Echo

Friday, November 12, 2004

Hi,

Due to urgency of the situation I find myself obliged to increase this blogging effort as a kind of contribution to "thinking" about the appropriate courses of action, and to stimulate constructive debate. I would like to state briefly some personal thoughts and ideas of mine that I feel are relevant to the present situation.

The article quoted in the previous posts specifies certain areas and “logistic trails” for the current insurgency in Iraq. Most of these locations belong to regions mainly inhabited by Sunnis. Now I would like to explain my own position regarding this sectarian issue. I don’t mind mentioning some personal details that might be of interest in this connection. My own family background, like so many other city folks in Iraq is a mixed one from the point of view of sectarian affiliation. For instance, my mother comes from a Sunni family while my father is a Shiite by birth. Similarly my wife also is a Sunni. I have always told my children not to pay much attention to this question, and even left them the freedom to practice religious rites when they do, in whatever style they like, and since they spend most of their time with their maternal grandparents, they do that mostly in the Sunni fashion, influenced by them. I would say that this attitude is fairly typical amongst the liberal Baghdadis of real Baghdadi vintage. Bigotry and bias mainly reside in rural areas. So it is with dismay and sadness that I watch this sectarian divide being deepened and inflamed at these awful times. The degenerate practices of the Saddam regime contributed a great deal to the spread of this sectarian antagonism.

It would be wrong and disastrous to portray the current struggle as a fight against the Sunnis of Iraq, but rather for rescuing them from the evil influence and grip of extremists and dangerous elements whose danger is more damaging to the Sunnis themselves before anybody else. And I must say that some of the excess enthusiasm of Shiaa groups, especially the religious ones, might contribute in arousing fear and suspicion amongst the Sunnis in general. It is necessary to allay these concerns while pursuing a firm policy against the terrorists and saboteurs. No effort should be spared to contact and negotiate with the sensible leaders and dignitaries of that community, if necessary through secret and discrete channels, to reassure them and prepare the ground for reconciliation and a political solution in the near future as soon as the “insurgency” is effectively suppressed. What is worth mentioning is that the moderates are always the majority essentially, but it is usually an unarmed and peaceful majority, so they are naturally weaker and easy prey for the armed and violent minority. This must be taken into consideration and measures to strengthen the moderate’s hand should be considered. All this should go hand in hand with an iron fisted approach to quelling the armed and terrorist revolt.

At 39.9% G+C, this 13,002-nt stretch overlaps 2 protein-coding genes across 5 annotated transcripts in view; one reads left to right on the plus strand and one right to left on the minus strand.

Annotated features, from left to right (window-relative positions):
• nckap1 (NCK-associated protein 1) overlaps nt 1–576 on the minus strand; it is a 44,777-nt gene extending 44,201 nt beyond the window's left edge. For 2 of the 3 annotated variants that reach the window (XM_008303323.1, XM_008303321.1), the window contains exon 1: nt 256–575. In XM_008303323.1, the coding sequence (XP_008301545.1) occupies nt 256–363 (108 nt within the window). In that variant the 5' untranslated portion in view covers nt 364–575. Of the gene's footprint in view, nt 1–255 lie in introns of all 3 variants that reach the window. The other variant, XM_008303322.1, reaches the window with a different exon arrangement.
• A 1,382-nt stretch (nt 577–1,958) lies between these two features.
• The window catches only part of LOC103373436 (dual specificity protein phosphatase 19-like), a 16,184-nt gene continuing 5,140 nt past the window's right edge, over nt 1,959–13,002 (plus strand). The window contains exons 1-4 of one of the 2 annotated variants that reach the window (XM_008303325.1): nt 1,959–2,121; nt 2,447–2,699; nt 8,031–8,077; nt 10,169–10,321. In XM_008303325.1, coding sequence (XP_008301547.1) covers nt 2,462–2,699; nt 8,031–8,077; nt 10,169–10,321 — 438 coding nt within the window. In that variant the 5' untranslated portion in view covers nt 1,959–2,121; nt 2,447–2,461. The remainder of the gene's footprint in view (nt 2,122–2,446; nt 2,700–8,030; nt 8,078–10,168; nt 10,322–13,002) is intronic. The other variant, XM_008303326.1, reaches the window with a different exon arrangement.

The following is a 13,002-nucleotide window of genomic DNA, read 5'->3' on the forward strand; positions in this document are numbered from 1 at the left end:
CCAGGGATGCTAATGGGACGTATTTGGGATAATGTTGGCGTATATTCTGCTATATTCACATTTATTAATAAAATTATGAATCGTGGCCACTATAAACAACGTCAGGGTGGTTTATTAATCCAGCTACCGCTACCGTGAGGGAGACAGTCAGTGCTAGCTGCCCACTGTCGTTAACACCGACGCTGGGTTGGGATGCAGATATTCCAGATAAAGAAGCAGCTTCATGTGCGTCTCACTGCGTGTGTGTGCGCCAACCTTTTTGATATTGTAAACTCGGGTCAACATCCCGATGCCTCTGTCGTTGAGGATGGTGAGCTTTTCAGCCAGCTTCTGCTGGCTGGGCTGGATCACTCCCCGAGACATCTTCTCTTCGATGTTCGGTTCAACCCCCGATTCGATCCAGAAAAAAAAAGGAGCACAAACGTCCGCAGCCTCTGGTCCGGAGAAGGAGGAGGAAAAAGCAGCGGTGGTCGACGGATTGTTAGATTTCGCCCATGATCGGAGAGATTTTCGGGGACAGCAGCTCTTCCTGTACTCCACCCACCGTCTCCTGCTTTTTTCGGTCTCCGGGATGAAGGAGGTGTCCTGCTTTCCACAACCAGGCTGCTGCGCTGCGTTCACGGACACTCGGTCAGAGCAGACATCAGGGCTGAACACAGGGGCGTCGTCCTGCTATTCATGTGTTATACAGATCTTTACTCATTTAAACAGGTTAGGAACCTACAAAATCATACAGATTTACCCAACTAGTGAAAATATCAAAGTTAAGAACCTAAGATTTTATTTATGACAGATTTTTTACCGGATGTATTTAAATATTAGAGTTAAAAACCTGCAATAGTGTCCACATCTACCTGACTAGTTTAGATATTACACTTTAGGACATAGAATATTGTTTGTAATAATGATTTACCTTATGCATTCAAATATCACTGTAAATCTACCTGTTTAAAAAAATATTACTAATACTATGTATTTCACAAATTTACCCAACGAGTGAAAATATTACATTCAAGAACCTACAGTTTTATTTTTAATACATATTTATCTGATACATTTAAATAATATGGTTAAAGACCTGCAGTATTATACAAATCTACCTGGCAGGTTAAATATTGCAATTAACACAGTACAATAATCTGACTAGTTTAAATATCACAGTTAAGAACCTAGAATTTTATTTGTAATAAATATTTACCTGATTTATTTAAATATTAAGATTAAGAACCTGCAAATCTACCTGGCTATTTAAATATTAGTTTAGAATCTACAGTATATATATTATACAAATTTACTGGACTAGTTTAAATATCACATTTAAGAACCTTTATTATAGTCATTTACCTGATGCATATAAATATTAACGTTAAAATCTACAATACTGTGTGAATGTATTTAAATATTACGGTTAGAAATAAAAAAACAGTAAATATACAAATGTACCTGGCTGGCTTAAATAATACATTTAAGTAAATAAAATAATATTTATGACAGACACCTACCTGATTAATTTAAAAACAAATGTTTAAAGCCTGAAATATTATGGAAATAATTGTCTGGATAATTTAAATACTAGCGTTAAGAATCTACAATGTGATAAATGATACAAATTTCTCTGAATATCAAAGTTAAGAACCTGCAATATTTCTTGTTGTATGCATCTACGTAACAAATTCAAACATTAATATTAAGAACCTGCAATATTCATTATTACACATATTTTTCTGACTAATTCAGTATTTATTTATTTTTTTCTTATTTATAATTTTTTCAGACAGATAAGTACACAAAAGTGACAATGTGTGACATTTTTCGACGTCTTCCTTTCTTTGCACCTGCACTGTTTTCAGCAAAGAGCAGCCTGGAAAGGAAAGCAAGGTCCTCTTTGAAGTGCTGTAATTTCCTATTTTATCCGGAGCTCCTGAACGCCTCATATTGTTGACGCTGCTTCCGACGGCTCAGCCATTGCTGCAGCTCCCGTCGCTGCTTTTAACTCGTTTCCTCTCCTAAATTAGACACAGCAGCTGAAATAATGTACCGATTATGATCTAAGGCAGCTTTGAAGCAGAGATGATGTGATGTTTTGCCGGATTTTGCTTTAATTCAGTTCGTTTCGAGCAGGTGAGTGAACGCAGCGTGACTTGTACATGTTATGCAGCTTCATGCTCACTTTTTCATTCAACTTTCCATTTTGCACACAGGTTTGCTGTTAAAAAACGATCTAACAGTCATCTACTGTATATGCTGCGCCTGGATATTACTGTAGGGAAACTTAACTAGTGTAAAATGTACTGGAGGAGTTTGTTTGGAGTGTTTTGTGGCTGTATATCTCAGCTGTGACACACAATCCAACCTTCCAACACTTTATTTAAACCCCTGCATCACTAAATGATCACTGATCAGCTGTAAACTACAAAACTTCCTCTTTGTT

Salaam

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